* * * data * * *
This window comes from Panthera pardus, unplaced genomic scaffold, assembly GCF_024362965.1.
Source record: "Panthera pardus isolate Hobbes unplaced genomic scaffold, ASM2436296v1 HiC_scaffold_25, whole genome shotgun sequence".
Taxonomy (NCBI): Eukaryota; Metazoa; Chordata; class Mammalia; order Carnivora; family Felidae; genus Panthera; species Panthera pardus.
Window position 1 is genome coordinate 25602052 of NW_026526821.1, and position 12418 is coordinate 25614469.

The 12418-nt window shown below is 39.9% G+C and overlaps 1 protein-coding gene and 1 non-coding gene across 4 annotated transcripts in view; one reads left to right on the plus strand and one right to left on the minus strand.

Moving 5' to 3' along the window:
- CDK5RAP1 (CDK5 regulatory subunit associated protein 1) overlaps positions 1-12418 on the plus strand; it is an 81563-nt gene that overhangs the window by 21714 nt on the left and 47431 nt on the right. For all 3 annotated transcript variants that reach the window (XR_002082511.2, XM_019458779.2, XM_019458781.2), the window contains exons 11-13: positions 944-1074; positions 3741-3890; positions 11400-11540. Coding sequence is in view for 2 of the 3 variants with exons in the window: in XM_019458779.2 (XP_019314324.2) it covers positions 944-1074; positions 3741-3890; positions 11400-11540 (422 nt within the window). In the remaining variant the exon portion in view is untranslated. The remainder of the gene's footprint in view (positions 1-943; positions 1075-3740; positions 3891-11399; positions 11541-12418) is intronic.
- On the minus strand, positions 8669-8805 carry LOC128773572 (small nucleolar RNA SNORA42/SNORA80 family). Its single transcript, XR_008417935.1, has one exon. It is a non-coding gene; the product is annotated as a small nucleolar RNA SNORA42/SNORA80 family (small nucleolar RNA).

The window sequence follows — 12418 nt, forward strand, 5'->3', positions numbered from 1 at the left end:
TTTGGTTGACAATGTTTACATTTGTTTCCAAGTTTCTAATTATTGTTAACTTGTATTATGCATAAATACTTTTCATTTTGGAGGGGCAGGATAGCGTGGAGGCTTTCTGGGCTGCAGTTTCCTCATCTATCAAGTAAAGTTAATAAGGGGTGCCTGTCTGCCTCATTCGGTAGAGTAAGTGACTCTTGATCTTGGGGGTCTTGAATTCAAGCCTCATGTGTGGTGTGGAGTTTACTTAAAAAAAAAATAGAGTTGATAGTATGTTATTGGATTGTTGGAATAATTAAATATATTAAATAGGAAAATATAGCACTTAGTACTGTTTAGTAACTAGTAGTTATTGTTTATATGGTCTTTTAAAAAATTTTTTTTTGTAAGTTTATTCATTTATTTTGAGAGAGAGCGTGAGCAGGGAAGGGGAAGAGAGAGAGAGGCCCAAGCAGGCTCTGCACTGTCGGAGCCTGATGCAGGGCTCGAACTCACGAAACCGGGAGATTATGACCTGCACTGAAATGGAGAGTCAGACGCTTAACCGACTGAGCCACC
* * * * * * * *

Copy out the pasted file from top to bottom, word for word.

This window comes from Panthera pardus, unplaced genomic scaffold, assembly GCF_024362965.1.
Source record: "Panthera pardus isolate Hobbes unplaced genomic scaffold, ASM2436296v1 HiC_scaffold_25, whole genome shotgun sequence".
Taxonomy (NCBI): Eukaryota; Metazoa; Chordata; class Mammalia; order Carnivora; family Felidae; genus Panthera; species Panthera pardus.
Window position 1 is genome coordinate 25602052 of NW_026526821.1, and position 12418 is coordinate 25614469.

The 12418-nt window shown below is 39.9% G+C and overlaps 1 protein-coding gene and 1 non-coding gene across 4 annotated transcripts in view; one reads left to right on the plus strand and one right to left on the minus strand.

Moving 5' to 3' along the window:
- CDK5RAP1 (CDK5 regulatory subunit associated protein 1) overlaps positions 1-12418 on the plus strand; it is an 81563-nt gene that overhangs the window by 21714 nt on the left and 47431 nt on the right. For all 3 annotated transcript variants that reach the window (XR_002082511.2, XM_019458779.2, XM_019458781.2), the window contains exons 11-13: positions 944-1074; positions 3741-3890; positions 11400-11540. Coding sequence is in view for 2 of the 3 variants with exons in the window: in XM_019458779.2 (XP_019314324.2) it covers positions 944-1074; positions 3741-3890; positions 11400-11540 (422 nt within the window). In the remaining variant the exon portion in view is untranslated. The remainder of the gene's footprint in view (positions 1-943; positions 1075-3740; positions 3891-11399; positions 11541-12418) is intronic.
- On the minus strand, positions 8669-8805 carry LOC128773572 (small nucleolar RNA SNORA42/SNORA80 family). Its single transcript, XR_008417935.1, has one exon. It is a non-coding gene; the product is annotated as a small nucleolar RNA SNORA42/SNORA80 family (small nucleolar RNA).

The window sequence follows — 12418 nt, forward strand, 5'->3', positions numbered from 1 at the left end:
TTTGGTTGACAATGTTTACATTTGTTTCCAAGTTTCTAATTATTGTTAACTTGTATTATGCATAAATACTTTTCATTTTGGAGGGGCAGGATAGCGTGGAGGCTTTCTGGGCTGCAGTTTCCTCATCTATCAAGTAAAGTTAATAAGGGGTGCCTGTCTGCCTCATTCGGTAGAGTAAGTGACTCTTGATCTTGGGGGTCTTGAATTCAAGCCTCATGTGTGGTGTGGAGTTTACTTAAAAAAAAAATAGAGTTGATAGTATGTTATTGGATTGTTGGAATAATTAAATATATTAAATAGGAAAATATAGCACTTAGTACTGTTTAGTAACTAGTAGTTATTGTTTATATGGTCTTTTAAAAAATTTTTTTTTGTAAGTTTATTCATTTATTTTGAGAGAGAGCGTGAGCAGGGAAGGGGAAGAGAGAGAGAGGCCCAAGCAGGCTCTGCACTGTCGGAGCCTGATGCAGGGCTCGAACTCACGAAACCGGGAGATTATGACCTGCACTGAAATGGAGAGTCAGACGCTTAACCGACTGAGCCACC